Tuesday, January 24, 2012

Sunsets, storms and other.

I have done some interesting flying recently, including some Melbourne to Sydney ferry flights, which was fun flying the dash and near empty weights. There was a lot of weather on the way as well, and since we were empty we decided diverting 100nm to get around it wasn't as important. Plus, it was Friday afternoon!

We managed to weave around the worst of it at 23000ft, but it was still a fairly bumpy ride which involved being pushed up and down around 500ft and a lot of ice accumulation on the airframe. We had our crew dinners on the front seat of the plane, which were loaded there before we closed the door. Neither of us elected to eat it, mainly due to it being around 5PM, and we both had a much nicer dinner waiting at home. Im pretty sure they ended up somewhere on the floor, but we both actually forgot to check what happened to them through the bumps. Did i mention it was Friday afternoon?

Anyhoo, we got through around 80nm of solid muck and bumps, into the most random smooth and clear evening into Sydney i had seen in a while, so there was no excuse for a bad landing, which i'm pretty sure, wasn't one of my best. But i blame the captain, he put the pressure on :)

Nothing like jet envy! That was a 767 from Melbourne to Sydney. We saw about 3 other jets overtake us. Gotta love turboprops!!

Crew meals. Not sure what happened to them!

The engine from i think row 3?

Getting a beverage from the galley down the back. They had no water on board weirdly, so the order was 2 coke zero's.

The storms and weather that lay ahead. Didn't look to bad or as big from this point, but it made the next 80nm go quite quick.

Thursday, January 12, 2012

Sydney's epic storms last week, was probably the worst flying conditions i have ever encountered. We were doing the late Moree in the Dash-200, and as we departed we could see a big line of storms forming to the west towards Dubbo and western NSW. That didn't really bother us, with a light 200, best rate of climb through the build up, and a few early turns to the north and we were able to have a smooth, clear flight the entire 280nm to Moree.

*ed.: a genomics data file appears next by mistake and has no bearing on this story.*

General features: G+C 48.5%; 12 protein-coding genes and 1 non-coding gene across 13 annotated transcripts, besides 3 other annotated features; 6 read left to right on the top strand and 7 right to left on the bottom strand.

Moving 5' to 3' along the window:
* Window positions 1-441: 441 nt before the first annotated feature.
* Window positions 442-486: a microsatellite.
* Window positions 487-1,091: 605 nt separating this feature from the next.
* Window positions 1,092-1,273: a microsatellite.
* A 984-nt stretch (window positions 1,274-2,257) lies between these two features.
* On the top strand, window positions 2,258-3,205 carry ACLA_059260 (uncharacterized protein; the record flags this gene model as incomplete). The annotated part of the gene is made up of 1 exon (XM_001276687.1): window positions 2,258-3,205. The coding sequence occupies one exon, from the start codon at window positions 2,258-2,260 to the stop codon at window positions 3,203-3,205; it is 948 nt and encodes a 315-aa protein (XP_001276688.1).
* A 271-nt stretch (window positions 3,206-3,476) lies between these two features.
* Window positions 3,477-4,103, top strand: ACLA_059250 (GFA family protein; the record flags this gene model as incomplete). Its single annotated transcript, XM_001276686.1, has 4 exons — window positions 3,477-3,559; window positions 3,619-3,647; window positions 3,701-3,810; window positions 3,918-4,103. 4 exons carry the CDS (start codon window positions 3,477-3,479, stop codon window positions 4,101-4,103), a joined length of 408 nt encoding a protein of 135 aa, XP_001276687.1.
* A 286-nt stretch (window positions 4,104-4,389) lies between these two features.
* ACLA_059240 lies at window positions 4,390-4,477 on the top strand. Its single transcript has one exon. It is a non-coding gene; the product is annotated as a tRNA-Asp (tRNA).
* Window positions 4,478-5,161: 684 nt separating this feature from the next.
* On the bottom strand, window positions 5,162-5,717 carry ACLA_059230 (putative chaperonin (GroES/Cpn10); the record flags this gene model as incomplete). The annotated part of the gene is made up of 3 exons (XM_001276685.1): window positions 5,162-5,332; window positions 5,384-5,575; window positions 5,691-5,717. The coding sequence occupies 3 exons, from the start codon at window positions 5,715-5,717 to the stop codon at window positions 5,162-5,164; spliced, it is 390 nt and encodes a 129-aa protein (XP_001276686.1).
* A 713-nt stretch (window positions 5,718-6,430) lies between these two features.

After a quick turn around we departed to Sydney. Enroute almost instantly in the last remaining daylight we were able to visually, what looked like a cell, but wasn't showing up on the weather radar. After a 30nm diversion to the east, we saw a lot of lightning coming out of it and were pretty happy with our decision to avoid it. As we approached closer and closer to Sydney, we could see more and more cells appearing on the radar. At range 100nm, and showing no ground returns, when you see orange and red being painted so far away, you know its going to be bad. Sydney was also approx 100nm on the DME distance.

I couldn't get a good shot as we got closer for the main reason, as we had a high workload, talking to approach and working out our plan of attack. Also the bumps were so bad i couldn't get a clear shot, as you can see in the second photo.

Most of the jets were going into 34L, and we were for 34R into Sydney. I think we were the only plane to the east of the field and our instructions were basically, manoeuvre as required to get in. We were cleared to 2000ft, and eventually a radar lowest safe altitude of 1500ft. The weather radar was basically painting magenta coloured cells about 5nm in length and thickness with just small gaps in between them. There was so much lightning around us, rain, bumps and cloud it was fairly disorientating.

Somehow, we were able to get a short but direct visual path to the airport, where we intercepted an abbreviated ILS to finals from about 5nm. We saw about 5 planes waiting for takeoff on that runway as we landed. However due to the storms around Sydney, it's airport policy that the ground guys do not work when there is lighting. So we also sat on the ground for around 58 minutes waiting for ground power, and ground marshalling to the gate. The weather was bad enough that were letting planes turn any direction from the parallel runways.

Truely, i cannot say i learnt a whole lot from the experience, other than that myself and the crew worked very well together over the whole situation. We were aware of what was going on around us and how to organise ourselves to avoid the weather and operate safely in the conditions. It was challenging flying though, which is satisfying once on the ground.